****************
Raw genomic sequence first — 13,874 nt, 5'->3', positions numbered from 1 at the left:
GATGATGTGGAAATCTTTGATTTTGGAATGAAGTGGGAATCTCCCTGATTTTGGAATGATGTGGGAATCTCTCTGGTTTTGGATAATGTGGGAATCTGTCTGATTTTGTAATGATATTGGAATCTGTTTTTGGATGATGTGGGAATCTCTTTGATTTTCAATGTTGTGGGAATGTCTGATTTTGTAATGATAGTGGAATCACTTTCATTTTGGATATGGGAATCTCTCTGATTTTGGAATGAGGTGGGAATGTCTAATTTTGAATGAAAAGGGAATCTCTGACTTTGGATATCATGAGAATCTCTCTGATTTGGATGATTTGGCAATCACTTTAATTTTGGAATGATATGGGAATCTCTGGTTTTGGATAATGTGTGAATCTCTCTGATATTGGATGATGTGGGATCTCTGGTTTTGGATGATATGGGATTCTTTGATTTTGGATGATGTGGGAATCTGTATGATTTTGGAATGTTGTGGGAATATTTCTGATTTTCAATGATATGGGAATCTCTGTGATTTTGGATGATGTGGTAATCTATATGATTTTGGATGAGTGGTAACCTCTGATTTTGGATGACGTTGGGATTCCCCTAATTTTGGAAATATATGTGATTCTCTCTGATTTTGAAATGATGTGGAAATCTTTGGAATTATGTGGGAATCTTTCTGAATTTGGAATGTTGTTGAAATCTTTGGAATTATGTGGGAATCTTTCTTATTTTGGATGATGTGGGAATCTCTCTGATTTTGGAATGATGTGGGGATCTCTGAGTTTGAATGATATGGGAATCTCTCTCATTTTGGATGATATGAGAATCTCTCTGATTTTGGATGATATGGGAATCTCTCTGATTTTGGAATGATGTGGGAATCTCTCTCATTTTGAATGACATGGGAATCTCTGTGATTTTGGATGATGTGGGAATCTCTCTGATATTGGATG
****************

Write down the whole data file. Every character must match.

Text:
Raw genomic sequence first — 13,874 nt, 5'->3', positions numbered from 1 at the left:
GATGATGTGGAAATCTTTGATTTTGGAATGAAGTGGGAATCTCCCTGATTTTGGAATGATGTGGGAATCTCTCTGGTTTTGGATAATGTGGGAATCTGTCTGATTTTGTAATGATATTGGAATCTGTTTTTGGATGATGTGGGAATCTCTTTGATTTTCAATGTTGTGGGAATGTCTGATTTTGTAATGATAGTGGAATCACTTTCATTTTGGATATGGGAATCTCTCTGATTTTGGAATGAGGTGGGAATGTCTAATTTTGAATGAAAAGGGAATCTCTGACTTTGGATATCATGAGAATCTCTCTGATTTGGATGATTTGGCAATCACTTTAATTTTGGAATGATATGGGAATCTCTGGTTTTGGATAATGTGTGAATCTCTCTGATATTGGATGATGTGGGATCTCTGGTTTTGGATGATATGGGATTCTTTGATTTTGGATGATGTGGGAATCTGTATGATTTTGGAATGTTGTGGGAATATTTCTGATTTTCAATGATATGGGAATCTCTGTGATTTTGGATGATGTGGTAATCTATATGATTTTGGATGAGTGGTAACCTCTGATTTTGGATGACGTTGGGATTCCCCTAATTTTGGAAATATATGTGATTCTCTCTGATTTTGAAATGATGTGGAAATCTTTGGAATTATGTGGGAATCTTTCTGAATTTGGAATGTTGTTGAAATCTTTGGAATTATGTGGGAATCTTTCTTATTTTGGATGATGTGGGAATCTCTCTGATTTTGGAATGATGTGGGGATCTCTGAGTTTGAATGATATGGGAATCTCTCTCATTTTGGATGATATGAGAATCTCTCTGATTTTGGATGATATGGGAATCTCTCTGATTTTGGAATGATGTGGGAATCTCTCTCATTTTGAATGACATGGGAATCTCTGTGATTTTGGATGATGTGGGAATCTCTCTGATATTGGATG